Breeding wheat varieties isn’t a quick proposition. Each takes about 10 to 12 years to develop and they tend to last only about five years before a change in disease races or other factors make them less competitive.
When looking at wheat data for 2009, “don’t get really excited about the lines that did the best,” Steve Harrison advised producers at the recent Terral field day outside Greenville, Miss. “That’s because it was a rather atypical season in terms of climate patterns and disease.”
Instead, said the LSU AgCenter small grains breeder, look at two-year data on a regional basis. Figure out the best two-year data set that applies to your farm. Then, “go to that set and pick out six, eight, 10 varieties that have done well in your region over two years. Then, go to the one-year data for the region and pick out varieties that were consistently high-yielding, that have a good test weight, that are resistant to leaf rust and other diseases — don’t go into a season planning to apply fungicides unless there’s a reason.”
The following Web sites are “excellent” resources for Southern wheat growers, said Harrison:
For Georgia, http://pubs.caes.uga.edu/caespubs/pubcd/B1190/B1190.html.
North Carolina wheat growth stages, http://www.smallgrains.ncsu.edu/NCSmallGrains/GrowthStages.html.
For Mississippi, http://msucares.com/crops/wheat/index.html.
For Arkansas, http://www.uark.edu/misc/wheat/WheatProduction.html.
For Louisiana, http://www.agronomy.lsu.edu/LSUWheat/LSUWHEAT.html.
When planting a wheat crop, 80 to 100 pounds of seed per acre is usually drilled and around 120 to 150 pounds is used if seed is broadcast.
“That’s usually twice as many seed as you need to plant. But in a lot of cases, a heavy rain or some issue will follow and you’ll end up with four to eight plants per square foot. Then, the question arises about what to do with the crop. The worst thing to do is ignore it and see what it looks like come spring. If you do that, it won’t serve the wheat well.”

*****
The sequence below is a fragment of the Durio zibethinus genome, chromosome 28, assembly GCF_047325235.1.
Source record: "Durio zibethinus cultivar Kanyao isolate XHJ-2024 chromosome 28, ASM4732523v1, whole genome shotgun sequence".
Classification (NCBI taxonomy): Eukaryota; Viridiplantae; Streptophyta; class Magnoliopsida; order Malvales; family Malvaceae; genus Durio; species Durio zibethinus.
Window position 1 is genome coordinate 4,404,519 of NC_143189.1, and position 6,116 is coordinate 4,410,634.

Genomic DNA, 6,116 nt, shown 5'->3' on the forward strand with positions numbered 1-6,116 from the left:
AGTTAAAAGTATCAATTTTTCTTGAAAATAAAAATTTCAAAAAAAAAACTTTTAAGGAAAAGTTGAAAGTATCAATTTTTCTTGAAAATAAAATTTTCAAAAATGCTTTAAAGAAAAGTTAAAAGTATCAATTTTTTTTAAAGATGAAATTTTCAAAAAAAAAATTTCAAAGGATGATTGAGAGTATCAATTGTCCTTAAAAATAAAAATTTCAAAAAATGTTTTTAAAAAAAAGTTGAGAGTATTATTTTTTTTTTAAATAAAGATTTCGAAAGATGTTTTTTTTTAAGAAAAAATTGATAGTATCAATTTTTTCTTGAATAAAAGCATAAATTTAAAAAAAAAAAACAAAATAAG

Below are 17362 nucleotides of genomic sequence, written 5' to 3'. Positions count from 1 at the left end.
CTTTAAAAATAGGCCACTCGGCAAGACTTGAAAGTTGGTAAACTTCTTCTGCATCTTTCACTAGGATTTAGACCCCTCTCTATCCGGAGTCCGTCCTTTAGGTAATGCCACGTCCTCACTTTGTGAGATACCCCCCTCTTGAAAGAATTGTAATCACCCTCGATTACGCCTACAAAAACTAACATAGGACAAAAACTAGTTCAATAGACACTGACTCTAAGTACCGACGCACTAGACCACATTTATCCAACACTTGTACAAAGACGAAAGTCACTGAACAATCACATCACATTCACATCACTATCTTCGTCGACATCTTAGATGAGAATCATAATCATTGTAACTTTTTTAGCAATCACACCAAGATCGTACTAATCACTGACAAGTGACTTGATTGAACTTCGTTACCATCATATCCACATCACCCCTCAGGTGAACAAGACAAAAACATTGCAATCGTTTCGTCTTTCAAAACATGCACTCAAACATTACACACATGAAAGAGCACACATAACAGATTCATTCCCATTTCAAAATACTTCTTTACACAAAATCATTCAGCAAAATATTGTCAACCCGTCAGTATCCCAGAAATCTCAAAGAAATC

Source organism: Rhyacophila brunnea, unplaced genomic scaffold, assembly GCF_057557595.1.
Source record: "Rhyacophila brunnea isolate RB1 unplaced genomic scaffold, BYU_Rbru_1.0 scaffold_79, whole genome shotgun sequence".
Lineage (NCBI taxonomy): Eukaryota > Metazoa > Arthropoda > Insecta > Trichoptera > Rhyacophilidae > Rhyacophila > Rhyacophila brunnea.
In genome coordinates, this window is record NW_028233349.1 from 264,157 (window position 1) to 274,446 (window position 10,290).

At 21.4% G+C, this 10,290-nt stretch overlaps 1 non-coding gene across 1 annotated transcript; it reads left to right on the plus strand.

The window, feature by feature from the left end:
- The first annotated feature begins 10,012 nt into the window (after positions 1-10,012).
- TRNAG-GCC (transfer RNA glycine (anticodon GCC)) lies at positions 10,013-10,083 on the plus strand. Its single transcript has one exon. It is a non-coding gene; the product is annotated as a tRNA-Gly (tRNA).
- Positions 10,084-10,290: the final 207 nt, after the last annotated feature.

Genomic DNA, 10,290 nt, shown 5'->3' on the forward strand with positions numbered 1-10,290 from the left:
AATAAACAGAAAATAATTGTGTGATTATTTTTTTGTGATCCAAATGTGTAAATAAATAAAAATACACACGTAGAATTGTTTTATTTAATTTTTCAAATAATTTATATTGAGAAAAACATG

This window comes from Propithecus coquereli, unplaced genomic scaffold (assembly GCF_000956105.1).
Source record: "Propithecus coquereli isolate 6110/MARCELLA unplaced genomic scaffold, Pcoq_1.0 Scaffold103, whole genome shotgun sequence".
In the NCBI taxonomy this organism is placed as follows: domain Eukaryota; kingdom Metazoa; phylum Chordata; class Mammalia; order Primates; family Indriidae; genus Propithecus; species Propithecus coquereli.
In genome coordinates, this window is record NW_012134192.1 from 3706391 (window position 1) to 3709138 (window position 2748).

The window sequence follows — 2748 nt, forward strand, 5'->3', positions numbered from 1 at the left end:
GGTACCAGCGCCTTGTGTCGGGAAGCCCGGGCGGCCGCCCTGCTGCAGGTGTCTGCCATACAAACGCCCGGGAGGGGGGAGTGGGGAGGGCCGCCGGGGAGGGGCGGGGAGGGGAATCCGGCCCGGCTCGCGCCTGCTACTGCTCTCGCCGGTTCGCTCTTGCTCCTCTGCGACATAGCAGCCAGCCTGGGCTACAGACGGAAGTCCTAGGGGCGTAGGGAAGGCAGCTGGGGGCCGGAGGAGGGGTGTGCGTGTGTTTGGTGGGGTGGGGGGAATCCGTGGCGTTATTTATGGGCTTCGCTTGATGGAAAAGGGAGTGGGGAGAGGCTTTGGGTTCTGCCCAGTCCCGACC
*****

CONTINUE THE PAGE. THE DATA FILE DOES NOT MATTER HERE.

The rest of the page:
If you do have a marginal wheat stand in the fall, Harrison suggests putting out a little nitrogen to make it tiller. Also, put out a herbicide to knock back weeds and prevent them from competing with the wheat for resources.
“When it tillers you probably won’t know there was a poor fall stand. However, if you leave the wheat alone and let the weeds develop, they’ll suck up the fertilizer in the ground and compete with the crop. Then you’ll have a yield of 20 bushels instead of 80.”
Wheat doesn’t like waterlogged soils. There are very few varieties that truly tolerate heavy, wet soils. “So when you’re planting wheat, think about surface drainage. Keep it from being waterlogged in the winter.”
Head size is determined in mid-winter and early spring. “We had a severe drought in Louisiana in February and March. We ended up with a lot of very small wheat heads because the plants were suffering when size was determined.”
When choosing wheat varieties, pay attention to test weight, disease reaction and maturity.
“If you plant early, choose a late-heading variety. The early-heading varieties need to be planted at the midpoint, or later, of the planting season. Planting those early means they’ll develop and grow all winter during warm spells. They’ll end up heading out four weeks too early and risk being severely damaged by a late spring freeze.”
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